Preparing for Your First Medium Dressage Test with Sara Malpass

First Medium Dressage Test Preparation with Sarah Malpas

Preparing for Your First Medium Dressage Test with Sara Malpass

In this article international dressage rider and instructor, Sara Malpass delivers tips on how to prepare for your first medium dressage test by explaining more on the movements expected at this level, alongside uncovering some common mistakes made.

Guest Author: Sara Malpass

Stepping up to ‘Medium’ in dressage is really exciting as it brings about some exciting new movements, like the half pass for example – which is also seen at the top levels of dressage. This, however, can also be a bit daunting and there are some common mistakes made by riders that feel the added pressure of the new, more advanced movements.

  • The Collected Trot

At Medium level, we welcome the introduction of ‘collected’ paces which sees many riders slow the trot – which isn’t actually the aim of this movement. In a bid to show a big difference from the working trot, it is easy to and very common to see a slow, short trot – but remember, this is a Medium and not a Grand Prix and the level of collection does not need to be that seen in a piaffe or passage.

working trot
The Working Trot

This is a step towards the more advanced collections and so it is important to keep the activity here. The British Dressage rules define the collected trot as:

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“Collected trot. The horse, remaining ‘on the bit’, moves forward with the neck raised and arched. The hocks, being well-engaged and flexed, must maintain an energetic impulsion, enabling the shoulders to move with greater mobility, thus demonstrating complete self-carriage. Although the horse’s steps are shorter than in the other trots, elasticity and cadence are not lessened.”

First Medium Dressage Test Preparation with Sarah Malpas
The Collected Trot – note the activity in the legs, the hind quarter engagement and lift in the head and neck

So instead of slowing your trot, think about those legs being like engine pistons, moving quicker but shorter – keeping the elasticity and cadence is key here.

  • The Half Pass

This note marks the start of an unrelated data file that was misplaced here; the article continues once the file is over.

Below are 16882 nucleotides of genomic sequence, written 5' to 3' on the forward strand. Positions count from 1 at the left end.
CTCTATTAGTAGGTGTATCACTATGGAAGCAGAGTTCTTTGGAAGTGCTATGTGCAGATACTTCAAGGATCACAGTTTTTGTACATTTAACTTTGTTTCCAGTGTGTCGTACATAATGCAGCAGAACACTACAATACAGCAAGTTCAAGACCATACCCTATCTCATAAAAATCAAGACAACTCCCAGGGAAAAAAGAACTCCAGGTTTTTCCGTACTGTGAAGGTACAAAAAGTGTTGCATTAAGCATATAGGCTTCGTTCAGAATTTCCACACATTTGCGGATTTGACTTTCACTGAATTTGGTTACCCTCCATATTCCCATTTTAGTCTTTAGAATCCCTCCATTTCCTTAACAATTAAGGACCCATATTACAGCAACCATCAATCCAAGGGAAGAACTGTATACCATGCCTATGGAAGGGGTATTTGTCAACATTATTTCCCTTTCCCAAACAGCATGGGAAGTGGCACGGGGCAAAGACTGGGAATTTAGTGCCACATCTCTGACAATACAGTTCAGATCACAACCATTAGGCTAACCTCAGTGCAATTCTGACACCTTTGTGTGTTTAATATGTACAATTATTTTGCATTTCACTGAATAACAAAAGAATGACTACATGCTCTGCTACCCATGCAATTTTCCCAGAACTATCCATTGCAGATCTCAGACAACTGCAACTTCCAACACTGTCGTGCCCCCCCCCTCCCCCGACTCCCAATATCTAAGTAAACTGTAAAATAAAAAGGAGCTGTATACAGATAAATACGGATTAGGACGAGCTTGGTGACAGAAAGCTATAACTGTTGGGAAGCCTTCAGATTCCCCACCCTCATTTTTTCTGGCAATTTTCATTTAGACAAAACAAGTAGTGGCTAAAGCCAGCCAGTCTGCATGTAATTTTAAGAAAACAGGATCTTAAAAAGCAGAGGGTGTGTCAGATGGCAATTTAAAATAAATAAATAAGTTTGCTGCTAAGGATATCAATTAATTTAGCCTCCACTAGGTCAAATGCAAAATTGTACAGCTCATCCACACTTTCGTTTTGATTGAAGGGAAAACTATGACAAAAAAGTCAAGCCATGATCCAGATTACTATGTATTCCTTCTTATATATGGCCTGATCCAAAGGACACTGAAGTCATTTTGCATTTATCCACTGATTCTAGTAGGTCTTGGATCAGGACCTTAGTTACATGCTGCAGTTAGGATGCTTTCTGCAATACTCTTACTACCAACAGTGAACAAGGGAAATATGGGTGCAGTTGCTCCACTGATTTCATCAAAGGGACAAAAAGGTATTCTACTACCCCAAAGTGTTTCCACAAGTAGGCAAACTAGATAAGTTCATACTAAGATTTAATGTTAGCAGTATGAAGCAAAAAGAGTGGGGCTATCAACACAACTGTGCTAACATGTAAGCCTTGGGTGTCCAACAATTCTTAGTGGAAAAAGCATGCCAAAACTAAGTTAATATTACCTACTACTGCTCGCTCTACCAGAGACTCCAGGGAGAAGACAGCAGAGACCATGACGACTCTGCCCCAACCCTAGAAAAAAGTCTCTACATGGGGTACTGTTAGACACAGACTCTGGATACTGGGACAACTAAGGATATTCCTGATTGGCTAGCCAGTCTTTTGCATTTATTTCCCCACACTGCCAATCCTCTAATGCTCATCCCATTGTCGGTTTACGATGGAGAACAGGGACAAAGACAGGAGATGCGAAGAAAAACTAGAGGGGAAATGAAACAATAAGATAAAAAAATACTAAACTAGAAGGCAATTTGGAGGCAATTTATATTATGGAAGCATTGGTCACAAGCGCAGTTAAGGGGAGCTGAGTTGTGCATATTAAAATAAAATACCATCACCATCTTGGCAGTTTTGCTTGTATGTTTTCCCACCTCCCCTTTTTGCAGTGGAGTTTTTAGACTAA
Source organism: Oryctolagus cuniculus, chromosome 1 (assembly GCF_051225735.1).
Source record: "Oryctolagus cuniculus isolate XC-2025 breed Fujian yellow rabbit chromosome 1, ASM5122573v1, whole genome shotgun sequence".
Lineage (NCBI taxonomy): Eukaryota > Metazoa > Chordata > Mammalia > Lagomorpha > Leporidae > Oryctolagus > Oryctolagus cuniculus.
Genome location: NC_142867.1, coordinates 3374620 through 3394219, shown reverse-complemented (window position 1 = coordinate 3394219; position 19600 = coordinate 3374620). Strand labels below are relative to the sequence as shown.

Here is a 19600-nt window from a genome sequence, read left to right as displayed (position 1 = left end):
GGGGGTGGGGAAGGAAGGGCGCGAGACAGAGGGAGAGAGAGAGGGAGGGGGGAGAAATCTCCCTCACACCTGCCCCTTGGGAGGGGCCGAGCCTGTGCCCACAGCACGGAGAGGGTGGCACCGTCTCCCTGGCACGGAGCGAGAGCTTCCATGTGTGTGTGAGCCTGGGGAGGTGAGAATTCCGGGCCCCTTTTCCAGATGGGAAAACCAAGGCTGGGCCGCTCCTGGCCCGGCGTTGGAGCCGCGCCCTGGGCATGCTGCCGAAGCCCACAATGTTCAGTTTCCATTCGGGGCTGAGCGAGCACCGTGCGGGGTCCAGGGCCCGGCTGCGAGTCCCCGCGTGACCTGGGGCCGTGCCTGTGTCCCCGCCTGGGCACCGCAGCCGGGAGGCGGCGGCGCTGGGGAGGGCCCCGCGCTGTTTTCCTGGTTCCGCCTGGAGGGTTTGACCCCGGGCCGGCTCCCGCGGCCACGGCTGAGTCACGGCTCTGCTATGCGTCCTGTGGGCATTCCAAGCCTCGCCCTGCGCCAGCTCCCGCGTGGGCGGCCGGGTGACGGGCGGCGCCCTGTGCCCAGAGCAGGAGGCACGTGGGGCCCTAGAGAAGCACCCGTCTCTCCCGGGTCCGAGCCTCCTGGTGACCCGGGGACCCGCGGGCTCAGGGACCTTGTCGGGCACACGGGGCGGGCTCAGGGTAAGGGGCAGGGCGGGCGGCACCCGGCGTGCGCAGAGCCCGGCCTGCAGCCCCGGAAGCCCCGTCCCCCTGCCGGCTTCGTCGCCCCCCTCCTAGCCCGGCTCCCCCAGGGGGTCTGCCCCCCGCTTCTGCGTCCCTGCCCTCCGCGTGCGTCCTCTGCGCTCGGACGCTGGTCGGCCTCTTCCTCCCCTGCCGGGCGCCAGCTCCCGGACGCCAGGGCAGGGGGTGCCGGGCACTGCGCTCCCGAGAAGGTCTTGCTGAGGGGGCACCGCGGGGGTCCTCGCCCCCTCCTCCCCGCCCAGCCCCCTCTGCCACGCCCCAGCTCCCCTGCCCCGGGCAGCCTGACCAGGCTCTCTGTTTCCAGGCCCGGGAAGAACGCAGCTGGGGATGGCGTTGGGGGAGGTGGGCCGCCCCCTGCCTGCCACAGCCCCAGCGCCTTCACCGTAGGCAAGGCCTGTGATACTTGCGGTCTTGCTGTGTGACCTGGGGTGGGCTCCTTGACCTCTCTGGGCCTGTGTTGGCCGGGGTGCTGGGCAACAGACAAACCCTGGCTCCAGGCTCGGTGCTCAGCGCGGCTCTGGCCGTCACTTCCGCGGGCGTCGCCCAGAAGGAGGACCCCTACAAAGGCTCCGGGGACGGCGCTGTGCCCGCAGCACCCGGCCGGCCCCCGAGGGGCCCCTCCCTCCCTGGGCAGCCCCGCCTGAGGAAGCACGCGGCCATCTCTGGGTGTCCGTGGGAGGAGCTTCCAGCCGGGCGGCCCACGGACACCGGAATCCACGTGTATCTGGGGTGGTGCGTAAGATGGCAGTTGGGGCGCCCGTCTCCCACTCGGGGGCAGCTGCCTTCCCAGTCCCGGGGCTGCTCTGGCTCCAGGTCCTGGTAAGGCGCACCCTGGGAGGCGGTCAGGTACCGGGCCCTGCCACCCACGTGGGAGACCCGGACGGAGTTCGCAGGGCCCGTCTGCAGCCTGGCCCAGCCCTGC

When done right, the half pass can be a real pleasure to ride. However, as with any movement, there are common mistakes riders make when attempting the half pass for the first time.

British Dressage defines the half pass as “a variation of travers, executed on a diagonal line instead of along the wall”, so really practice at home; on the long side, diagonal and even on the circle. To really get control of your horse’s bend and suppleness, practice going from the travers to shoulder-in, then back to travers – you can do this between each marker when going large or again on the circle. Try varying the pace within this too for added strength and suppleness!

British Horse Feeds banner fibre beet
 A Good Half Pass
A Good Half Pass

Three things to remember when riding the half pass during the test:

    • Keep the bend – it can be easy to drop into the familiar leg yield when riding the half pass in the test. Really use the corner to set up the bend, ready the half pass.
    • Keep it moving forwards – it’s really easy to slow down when lateral work is introduced, so aim to keep riding that activity.
    • Keep the shoulders leading – it can be easy to let those pesky quarters get in front of those shoulders, especially if you have been practising all the lateral work above at home. Quarters leading will get penalised more heavily than quarters trailing! When using the turn to set up the bend for the half pass, think of a stride of the shoulder in before you head sideways.
A Half Pass Lacking Bend
A Half Pass Lacking Bend
  • The Walk Pirouettes

Attempts at walk pirouettes can often lead to funny shaped half circles, or horses being stuck on the spot which can be especially tricky for horses with a large walk. The most common mistake I see here is the rider over collecting the walk when ultimately they need to think about keeping the horse marching. Similarly to the half pass, it can be easy to override the quarters which results in the horse getting stuck, so think about turning the shoulders around the hind end.

Some good exercises to practice for the walk pirouettes are:

  • In the walk, riding the should in and travers on the circle, if you find the walk getting stuck move out to a larger circle before bringing it back in again.
  • Ride half pass to the centreline, then ride a half 10m circle in travers before returning to the half pass again. As above, if the walk is good you can bring the half 10m down to smaller circle sizes.
  • Ride the pirouettes where they would be in the test, but if the first half isn’t good, stay in it and ride a large working pirouette to encourage the hind legs to keep walking and shoulders to keep turning.

Final Tips for the Medium Dressage Test

Don’t forget to breathe! Riding at Medium is great fun – don’t forget it is a big achievement to get there. The movements do come up faster than they would at Elementary, so I find it helpful when learning the test to remind myself at points in the test to breathe – generally at the start of a new movement. It helps to keep the flow and relaxation.

Good luck with your first test, I hope these tips help!

With thanks to Sara Malpass – you can find Sara on Facebook here

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